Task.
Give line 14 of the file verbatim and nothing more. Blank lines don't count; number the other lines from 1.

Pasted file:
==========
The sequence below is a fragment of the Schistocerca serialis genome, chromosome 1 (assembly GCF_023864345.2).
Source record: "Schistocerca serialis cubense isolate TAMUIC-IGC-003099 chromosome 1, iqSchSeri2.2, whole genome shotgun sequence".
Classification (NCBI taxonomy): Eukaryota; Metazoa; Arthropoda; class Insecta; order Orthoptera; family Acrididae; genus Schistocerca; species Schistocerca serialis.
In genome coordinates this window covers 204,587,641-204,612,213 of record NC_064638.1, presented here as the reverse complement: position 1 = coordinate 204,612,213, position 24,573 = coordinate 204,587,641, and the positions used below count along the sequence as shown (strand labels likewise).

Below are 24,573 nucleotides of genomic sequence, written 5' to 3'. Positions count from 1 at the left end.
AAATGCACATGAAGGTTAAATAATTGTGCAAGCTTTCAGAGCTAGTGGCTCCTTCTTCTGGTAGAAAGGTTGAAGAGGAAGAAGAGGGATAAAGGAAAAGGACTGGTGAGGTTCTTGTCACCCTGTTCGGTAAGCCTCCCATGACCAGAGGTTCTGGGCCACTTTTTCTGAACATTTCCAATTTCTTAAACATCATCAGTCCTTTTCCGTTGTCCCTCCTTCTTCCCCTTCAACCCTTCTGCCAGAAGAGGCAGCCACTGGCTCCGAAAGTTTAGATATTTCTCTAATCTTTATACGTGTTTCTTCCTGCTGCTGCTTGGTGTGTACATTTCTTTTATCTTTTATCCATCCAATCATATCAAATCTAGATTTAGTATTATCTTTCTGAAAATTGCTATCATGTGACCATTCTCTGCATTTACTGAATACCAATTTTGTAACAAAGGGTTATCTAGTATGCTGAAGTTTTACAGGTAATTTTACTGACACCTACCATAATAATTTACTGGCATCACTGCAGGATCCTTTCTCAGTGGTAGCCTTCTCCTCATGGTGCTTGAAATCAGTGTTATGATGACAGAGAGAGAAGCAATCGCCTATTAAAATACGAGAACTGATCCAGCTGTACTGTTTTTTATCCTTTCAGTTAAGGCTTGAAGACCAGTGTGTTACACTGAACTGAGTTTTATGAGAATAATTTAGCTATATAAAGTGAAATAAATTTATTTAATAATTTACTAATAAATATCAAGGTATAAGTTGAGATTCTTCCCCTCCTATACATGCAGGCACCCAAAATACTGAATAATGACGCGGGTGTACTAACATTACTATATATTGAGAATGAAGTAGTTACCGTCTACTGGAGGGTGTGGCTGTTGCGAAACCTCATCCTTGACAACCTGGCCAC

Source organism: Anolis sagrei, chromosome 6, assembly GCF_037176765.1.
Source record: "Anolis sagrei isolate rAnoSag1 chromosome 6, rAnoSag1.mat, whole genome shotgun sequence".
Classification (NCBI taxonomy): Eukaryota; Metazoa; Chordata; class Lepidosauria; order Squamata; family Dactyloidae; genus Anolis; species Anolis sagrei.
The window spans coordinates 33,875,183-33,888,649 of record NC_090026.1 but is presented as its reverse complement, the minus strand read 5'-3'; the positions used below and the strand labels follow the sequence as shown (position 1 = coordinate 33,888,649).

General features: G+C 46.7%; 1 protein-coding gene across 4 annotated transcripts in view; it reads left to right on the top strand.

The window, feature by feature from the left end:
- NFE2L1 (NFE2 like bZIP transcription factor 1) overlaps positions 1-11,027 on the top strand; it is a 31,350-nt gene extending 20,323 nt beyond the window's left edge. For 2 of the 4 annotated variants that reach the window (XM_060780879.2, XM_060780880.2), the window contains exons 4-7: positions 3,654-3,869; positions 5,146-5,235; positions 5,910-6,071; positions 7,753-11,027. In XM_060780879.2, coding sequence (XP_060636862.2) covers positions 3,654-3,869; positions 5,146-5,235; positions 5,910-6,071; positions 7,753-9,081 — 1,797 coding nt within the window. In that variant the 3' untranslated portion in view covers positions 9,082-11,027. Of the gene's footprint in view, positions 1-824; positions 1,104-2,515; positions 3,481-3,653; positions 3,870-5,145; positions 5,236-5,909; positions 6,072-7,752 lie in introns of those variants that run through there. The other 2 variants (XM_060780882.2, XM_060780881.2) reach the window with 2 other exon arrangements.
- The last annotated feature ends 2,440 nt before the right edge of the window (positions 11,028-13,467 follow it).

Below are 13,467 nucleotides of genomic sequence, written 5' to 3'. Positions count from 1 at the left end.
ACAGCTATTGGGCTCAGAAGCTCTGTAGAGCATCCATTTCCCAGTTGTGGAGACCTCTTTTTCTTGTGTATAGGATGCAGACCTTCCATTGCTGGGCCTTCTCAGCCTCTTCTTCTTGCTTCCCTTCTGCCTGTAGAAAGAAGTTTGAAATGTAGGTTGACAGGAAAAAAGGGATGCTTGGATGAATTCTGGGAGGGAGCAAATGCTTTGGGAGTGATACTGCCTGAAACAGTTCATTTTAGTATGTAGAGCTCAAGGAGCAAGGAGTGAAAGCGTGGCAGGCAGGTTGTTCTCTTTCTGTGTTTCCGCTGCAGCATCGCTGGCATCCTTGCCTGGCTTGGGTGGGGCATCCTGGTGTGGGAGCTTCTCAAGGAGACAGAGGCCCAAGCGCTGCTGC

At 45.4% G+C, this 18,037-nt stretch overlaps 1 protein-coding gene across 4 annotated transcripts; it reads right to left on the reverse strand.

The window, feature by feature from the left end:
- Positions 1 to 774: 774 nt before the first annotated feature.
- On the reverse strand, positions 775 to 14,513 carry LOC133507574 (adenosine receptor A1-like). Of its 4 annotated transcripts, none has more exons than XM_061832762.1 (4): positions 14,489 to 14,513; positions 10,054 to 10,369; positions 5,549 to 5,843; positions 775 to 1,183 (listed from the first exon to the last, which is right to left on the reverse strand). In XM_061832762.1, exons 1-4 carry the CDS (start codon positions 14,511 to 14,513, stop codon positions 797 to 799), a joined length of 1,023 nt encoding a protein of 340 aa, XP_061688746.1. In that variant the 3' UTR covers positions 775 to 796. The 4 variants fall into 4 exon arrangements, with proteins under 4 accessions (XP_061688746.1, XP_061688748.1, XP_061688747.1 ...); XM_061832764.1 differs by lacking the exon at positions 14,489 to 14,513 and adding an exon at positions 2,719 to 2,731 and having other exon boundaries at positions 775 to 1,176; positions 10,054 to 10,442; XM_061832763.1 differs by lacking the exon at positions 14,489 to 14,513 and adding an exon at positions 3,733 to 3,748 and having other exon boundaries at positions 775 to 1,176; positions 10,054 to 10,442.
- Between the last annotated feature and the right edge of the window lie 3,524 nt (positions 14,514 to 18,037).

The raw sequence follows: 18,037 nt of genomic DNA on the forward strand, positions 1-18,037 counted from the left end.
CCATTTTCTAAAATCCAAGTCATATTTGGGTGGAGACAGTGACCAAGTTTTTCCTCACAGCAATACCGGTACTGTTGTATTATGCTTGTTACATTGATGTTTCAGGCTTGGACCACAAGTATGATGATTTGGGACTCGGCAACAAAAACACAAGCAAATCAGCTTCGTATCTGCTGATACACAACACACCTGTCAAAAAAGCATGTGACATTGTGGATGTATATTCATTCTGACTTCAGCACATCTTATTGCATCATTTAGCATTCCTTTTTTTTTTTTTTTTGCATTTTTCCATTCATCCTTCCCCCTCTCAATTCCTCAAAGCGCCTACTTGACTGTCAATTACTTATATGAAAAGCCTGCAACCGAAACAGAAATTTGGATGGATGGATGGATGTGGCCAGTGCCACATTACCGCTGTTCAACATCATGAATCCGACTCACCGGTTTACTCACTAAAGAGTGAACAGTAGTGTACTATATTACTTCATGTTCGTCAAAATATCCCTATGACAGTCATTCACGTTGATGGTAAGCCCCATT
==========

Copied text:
- The last annotated feature ends 2,440 nt before the right edge of the window (positions 11,028-13,467 follow it).